The power of visual storytelling in video has undoubtedly contributed to the rapid rise of video in content marketing. Here’s some insight on the science and art of storytelling in business videos.
Stories are the bedrock of human communication from the cave art of our ancestors to the great works of literature today. It is an obvious point, but storytelling is how information has been passed from generation to generation since the beginning of time.
Just about everyone loves a good story. We spend billions of dollars and countless hours watching movies, TV dramas, and documentaries produced by the best storytellers in the world. Stories capture our attention, draw us in, and stay with us long after we’re done watching. The act of constructing and listening to stories produces an emotional response, which ultimately facilitates connections, empathy and trust between people. In this way – stories are an extraordinarily powerful medium for brands to engage with and inspire loyalty in their customers.
The Science behind Video Storytelling
All of us are visual creatures. Ninety percent of the information transmitted to the brain is visual, so it’s not surprising that visual storytelling catches your audience’s attention. Numerous studies have shown that our brains retain and transmit much more information and process it more quickly, when it’s delivered visually. The power of video is in its ability to tell a story quickly, and in a way no other type of content can.
How the human brain reacts to visual stimuli has been studied time and time again over the years, and one theme is ever-present in the results of those scientific inquiries: we react quicker and recall more when we are given visual information. Video is a powerful tool. 50% of your brain is involved in visual processing. And 70% of all your sensory receptors are in your eyes.
If you heard me explaining something today, within three days you would most likely only remember about 10% of what you heard. But if I showed you a relevant image when I was explaining the same information, you’d retain at least 65% of the information three days later. That’s because our brains are more equipped to process images than to process words. In fact, the part of our brain that handles words is smaller than the one that focuses on image processing, according to psychologist Haig Kouyoumdjian.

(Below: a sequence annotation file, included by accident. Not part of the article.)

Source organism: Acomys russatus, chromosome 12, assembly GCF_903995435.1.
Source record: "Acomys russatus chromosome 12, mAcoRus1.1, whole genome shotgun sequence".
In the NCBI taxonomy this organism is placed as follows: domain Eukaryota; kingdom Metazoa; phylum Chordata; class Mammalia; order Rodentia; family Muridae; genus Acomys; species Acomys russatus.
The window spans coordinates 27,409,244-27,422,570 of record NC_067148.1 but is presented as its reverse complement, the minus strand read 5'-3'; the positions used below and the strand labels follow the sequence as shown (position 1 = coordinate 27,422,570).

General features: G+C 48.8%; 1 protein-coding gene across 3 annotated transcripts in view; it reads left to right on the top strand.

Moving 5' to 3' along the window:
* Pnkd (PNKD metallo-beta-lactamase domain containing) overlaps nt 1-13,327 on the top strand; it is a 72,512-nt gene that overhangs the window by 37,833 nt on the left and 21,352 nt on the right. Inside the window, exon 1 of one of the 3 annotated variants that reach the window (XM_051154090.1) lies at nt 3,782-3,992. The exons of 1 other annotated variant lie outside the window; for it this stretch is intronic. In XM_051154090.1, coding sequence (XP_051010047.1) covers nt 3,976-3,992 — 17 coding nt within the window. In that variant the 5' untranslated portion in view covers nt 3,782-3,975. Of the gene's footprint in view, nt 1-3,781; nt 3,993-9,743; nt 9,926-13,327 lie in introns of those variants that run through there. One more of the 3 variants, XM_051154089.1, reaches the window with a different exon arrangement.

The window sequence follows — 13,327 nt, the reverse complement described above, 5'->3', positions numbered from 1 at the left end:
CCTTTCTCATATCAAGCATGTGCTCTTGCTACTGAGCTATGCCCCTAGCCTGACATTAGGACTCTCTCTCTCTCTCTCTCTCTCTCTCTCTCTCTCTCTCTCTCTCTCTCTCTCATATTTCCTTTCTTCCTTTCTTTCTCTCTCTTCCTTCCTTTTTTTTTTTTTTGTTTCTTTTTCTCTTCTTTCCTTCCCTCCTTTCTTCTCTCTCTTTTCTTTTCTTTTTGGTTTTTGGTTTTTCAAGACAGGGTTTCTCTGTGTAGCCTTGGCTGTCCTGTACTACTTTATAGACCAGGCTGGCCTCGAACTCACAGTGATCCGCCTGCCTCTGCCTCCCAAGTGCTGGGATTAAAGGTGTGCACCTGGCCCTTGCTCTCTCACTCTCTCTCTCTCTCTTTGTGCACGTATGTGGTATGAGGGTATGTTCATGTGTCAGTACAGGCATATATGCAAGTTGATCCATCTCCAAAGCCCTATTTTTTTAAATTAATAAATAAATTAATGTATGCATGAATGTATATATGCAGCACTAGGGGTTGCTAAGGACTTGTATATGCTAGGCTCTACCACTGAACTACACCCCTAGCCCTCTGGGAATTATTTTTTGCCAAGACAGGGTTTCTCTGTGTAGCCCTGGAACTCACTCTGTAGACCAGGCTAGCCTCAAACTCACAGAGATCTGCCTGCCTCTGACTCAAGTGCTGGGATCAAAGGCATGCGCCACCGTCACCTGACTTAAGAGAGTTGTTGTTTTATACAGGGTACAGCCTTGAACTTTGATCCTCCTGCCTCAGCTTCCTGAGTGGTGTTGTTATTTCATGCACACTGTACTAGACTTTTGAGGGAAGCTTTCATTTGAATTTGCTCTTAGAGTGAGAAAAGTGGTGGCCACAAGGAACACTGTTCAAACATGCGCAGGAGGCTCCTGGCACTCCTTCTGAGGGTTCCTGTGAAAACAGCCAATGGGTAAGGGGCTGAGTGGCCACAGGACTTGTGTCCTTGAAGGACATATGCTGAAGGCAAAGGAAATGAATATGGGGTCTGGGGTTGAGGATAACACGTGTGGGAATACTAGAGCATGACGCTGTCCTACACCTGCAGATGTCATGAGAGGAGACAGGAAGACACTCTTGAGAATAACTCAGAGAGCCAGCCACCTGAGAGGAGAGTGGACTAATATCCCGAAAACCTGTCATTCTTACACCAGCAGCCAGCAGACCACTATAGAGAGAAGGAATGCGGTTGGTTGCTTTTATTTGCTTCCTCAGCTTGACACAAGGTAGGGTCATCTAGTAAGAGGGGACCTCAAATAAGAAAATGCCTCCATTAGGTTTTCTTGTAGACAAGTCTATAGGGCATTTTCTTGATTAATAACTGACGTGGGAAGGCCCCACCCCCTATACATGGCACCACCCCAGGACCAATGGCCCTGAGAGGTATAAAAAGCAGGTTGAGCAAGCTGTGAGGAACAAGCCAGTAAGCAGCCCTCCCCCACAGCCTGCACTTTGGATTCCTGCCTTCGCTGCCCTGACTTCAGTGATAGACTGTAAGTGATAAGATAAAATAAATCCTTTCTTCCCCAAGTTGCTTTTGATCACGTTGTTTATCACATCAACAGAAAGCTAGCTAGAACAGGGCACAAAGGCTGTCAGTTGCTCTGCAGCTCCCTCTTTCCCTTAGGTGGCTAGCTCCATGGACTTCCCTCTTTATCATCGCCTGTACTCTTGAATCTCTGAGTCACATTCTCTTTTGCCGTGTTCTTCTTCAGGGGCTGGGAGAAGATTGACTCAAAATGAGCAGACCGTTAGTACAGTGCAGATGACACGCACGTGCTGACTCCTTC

The Art of Video Storytelling
While telling almost any story involves words, characters and structure, making a video involves another, very important aspect of storytelling: visual language. Visual language refers to how imagery is used to convey story ideas or meanings. Perspective, color, and shape can all be used to support a story by guiding the audience to see and feel certain things
Making a video also requires an understanding of the principles and terminology of cinematography, like camera angles, editing, composition, and movement of the camera and characters. This is also known as Visual Grammar, and like actual spoken grammar, it is a language used to tell stories in a visual way. Each frame shot is considered and crafted using this language.
The Key Ingredient: Emotional Connection
Video is no longer considered to be a passing fad, or a novel presentation. Instead, it has become a powerful way to form relationships with your audience through emotional connection. That’s because video is a medium that we are hardwired to respond to. In addition to being visually stimulating, video elicits an emotional response from the viewer—thanks to the scientific phenomenon of emotional contagion. When your audience views a video, or watches a story, their emotions actually start to mirror what’s on screen.
Compelling and captivating visual content that is able to evoke emotions results in deeper engagement with the audience and drives prospective consumers to a decision – buying a product or service.